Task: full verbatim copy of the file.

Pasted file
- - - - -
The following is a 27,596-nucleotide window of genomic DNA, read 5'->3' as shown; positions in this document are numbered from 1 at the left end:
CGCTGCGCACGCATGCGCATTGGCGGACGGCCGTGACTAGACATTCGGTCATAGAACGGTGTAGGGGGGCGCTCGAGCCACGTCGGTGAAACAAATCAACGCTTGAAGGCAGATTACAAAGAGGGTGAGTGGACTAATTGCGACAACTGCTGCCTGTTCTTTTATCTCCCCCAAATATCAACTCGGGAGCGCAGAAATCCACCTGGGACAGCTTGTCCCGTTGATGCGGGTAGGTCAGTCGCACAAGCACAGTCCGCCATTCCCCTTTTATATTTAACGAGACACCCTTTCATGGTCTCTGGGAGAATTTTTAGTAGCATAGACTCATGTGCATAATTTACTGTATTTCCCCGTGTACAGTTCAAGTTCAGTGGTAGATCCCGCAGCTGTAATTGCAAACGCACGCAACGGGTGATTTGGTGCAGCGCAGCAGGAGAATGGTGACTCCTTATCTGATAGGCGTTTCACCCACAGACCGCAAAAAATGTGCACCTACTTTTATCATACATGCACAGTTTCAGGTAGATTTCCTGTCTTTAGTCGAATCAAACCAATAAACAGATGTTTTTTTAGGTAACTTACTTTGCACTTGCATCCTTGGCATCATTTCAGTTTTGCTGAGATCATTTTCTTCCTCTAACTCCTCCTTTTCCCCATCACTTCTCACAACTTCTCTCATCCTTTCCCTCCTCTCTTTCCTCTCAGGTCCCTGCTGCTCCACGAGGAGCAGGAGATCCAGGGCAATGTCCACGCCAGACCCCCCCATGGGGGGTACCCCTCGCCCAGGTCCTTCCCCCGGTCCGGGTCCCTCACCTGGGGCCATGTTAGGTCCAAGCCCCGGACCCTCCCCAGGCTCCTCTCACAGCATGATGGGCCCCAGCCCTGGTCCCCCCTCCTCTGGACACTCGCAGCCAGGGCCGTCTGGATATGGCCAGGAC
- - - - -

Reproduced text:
The following is a 27,596-nucleotide window of genomic DNA, read 5'->3' as shown; positions in this document are numbered from 1 at the left end:
CGCTGCGCACGCATGCGCATTGGCGGACGGCCGTGACTAGACATTCGGTCATAGAACGGTGTAGGGGGGCGCTCGAGCCACGTCGGTGAAACAAATCAACGCTTGAAGGCAGATTACAAAGAGGGTGAGTGGACTAATTGCGACAACTGCTGCCTGTTCTTTTATCTCCCCCAAATATCAACTCGGGAGCGCAGAAATCCACCTGGGACAGCTTGTCCCGTTGATGCGGGTAGGTCAGTCGCACAAGCACAGTCCGCCATTCCCCTTTTATATTTAACGAGACACCCTTTCATGGTCTCTGGGAGAATTTTTAGTAGCATAGACTCATGTGCATAATTTACTGTATTTCCCCGTGTACAGTTCAAGTTCAGTGGTAGATCCCGCAGCTGTAATTGCAAACGCACGCAACGGGTGATTTGGTGCAGCGCAGCAGGAGAATGGTGACTCCTTATCTGATAGGCGTTTCACCCACAGACCGCAAAAAATGTGCACCTACTTTTATCATACATGCACAGTTTCAGGTAGATTTCCTGTCTTTAGTCGAATCAAACCAATAAACAGATGTTTTTTTAGGTAACTTACTTTGCACTTGCATCCTTGGCATCATTTCAGTTTTGCTGAGATCATTTTCTTCCTCTAACTCCTCCTTTTCCCCATCACTTCTCACAACTTCTCTCATCCTTTCCCTCCTCTCTTTCCTCTCAGGTCCCTGCTGCTCCACGAGGAGCAGGAGATCCAGGGCAATGTCCACGCCAGACCCCCCCATGGGGGGTACCCCTCGCCCAGGTCCTTCCCCCGGTCCGGGTCCCTCACCTGGGGCCATGTTAGGTCCAAGCCCCGGACCCTCCCCAGGCTCCTCTCACAGCATGATGGGCCCCAGCCCTGGTCCCCCCTCCTCTGGACACTCGCAGCCAGGGCCGTCTGGATATGGCCAGGAC